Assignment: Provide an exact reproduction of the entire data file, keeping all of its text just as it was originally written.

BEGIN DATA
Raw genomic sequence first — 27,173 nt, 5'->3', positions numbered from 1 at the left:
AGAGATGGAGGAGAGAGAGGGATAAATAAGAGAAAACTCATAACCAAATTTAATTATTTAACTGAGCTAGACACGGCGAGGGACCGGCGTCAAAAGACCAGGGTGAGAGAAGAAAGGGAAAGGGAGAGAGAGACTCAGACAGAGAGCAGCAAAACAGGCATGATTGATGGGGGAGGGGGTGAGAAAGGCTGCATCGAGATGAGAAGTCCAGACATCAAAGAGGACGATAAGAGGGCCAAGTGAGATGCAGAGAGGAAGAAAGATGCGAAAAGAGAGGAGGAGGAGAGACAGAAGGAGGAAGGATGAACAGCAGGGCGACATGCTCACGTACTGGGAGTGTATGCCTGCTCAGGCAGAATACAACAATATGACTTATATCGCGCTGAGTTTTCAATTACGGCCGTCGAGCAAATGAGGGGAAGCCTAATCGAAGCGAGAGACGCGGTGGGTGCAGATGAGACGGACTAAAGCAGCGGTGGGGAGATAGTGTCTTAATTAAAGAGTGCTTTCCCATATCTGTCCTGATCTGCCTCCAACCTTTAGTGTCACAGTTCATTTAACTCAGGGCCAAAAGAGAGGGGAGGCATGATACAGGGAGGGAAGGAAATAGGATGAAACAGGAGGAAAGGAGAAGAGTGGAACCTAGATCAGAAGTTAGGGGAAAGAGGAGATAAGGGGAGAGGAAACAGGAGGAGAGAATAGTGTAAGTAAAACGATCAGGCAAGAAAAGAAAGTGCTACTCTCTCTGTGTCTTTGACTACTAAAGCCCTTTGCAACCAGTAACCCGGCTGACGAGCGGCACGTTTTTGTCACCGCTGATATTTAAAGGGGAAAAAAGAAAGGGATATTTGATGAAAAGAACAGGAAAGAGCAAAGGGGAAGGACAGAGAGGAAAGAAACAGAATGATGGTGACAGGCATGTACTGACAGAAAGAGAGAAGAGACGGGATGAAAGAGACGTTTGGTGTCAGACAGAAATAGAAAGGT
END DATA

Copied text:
Raw genomic sequence first — 27,173 nt, 5'->3', positions numbered from 1 at the left:
AGAGATGGAGGAGAGAGAGGGATAAATAAGAGAAAACTCATAACCAAATTTAATTATTTAACTGAGCTAGACACGGCGAGGGACCGGCGTCAAAAGACCAGGGTGAGAGAAGAAAGGGAAAGGGAGAGAGAGACTCAGACAGAGAGCAGCAAAACAGGCATGATTGATGGGGGAGGGGGTGAGAAAGGCTGCATCGAGATGAGAAGTCCAGACATCAAAGAGGACGATAAGAGGGCCAAGTGAGATGCAGAGAGGAAGAAAGATGCGAAAAGAGAGGAGGAGGAGAGACAGAAGGAGGAAGGATGAACAGCAGGGCGACATGCTCACGTACTGGGAGTGTATGCCTGCTCAGGCAGAATACAACAATATGACTTATATCGCGCTGAGTTTTCAATTACGGCCGTCGAGCAAATGAGGGGAAGCCTAATCGAAGCGAGAGACGCGGTGGGTGCAGATGAGACGGACTAAAGCAGCGGTGGGGAGATAGTGTCTTAATTAAAGAGTGCTTTCCCATATCTGTCCTGATCTGCCTCCAACCTTTAGTGTCACAGTTCATTTAACTCAGGGCCAAAAGAGAGGGGAGGCATGATACAGGGAGGGAAGGAAATAGGATGAAACAGGAGGAAAGGAGAAGAGTGGAACCTAGATCAGAAGTTAGGGGAAAGAGGAGATAAGGGGAGAGGAAACAGGAGGAGAGAATAGTGTAAGTAAAACGATCAGGCAAGAAAAGAAAGTGCTACTCTCTCTGTGTCTTTGACTACTAAAGCCCTTTGCAACCAGTAACCCGGCTGACGAGCGGCACGTTTTTGTCACCGCTGATATTTAAAGGGGAAAAAAGAAAGGGATATTTGATGAAAAGAACAGGAAAGAGCAAAGGGGAAGGACAGAGAGGAAAGAAACAGAATGATGGTGACAGGCATGTACTGACAGAAAGAGAGAAGAGACGGGATGAAAGAGACGTTTGGTGTCAGACAGAAATAGAAAGGT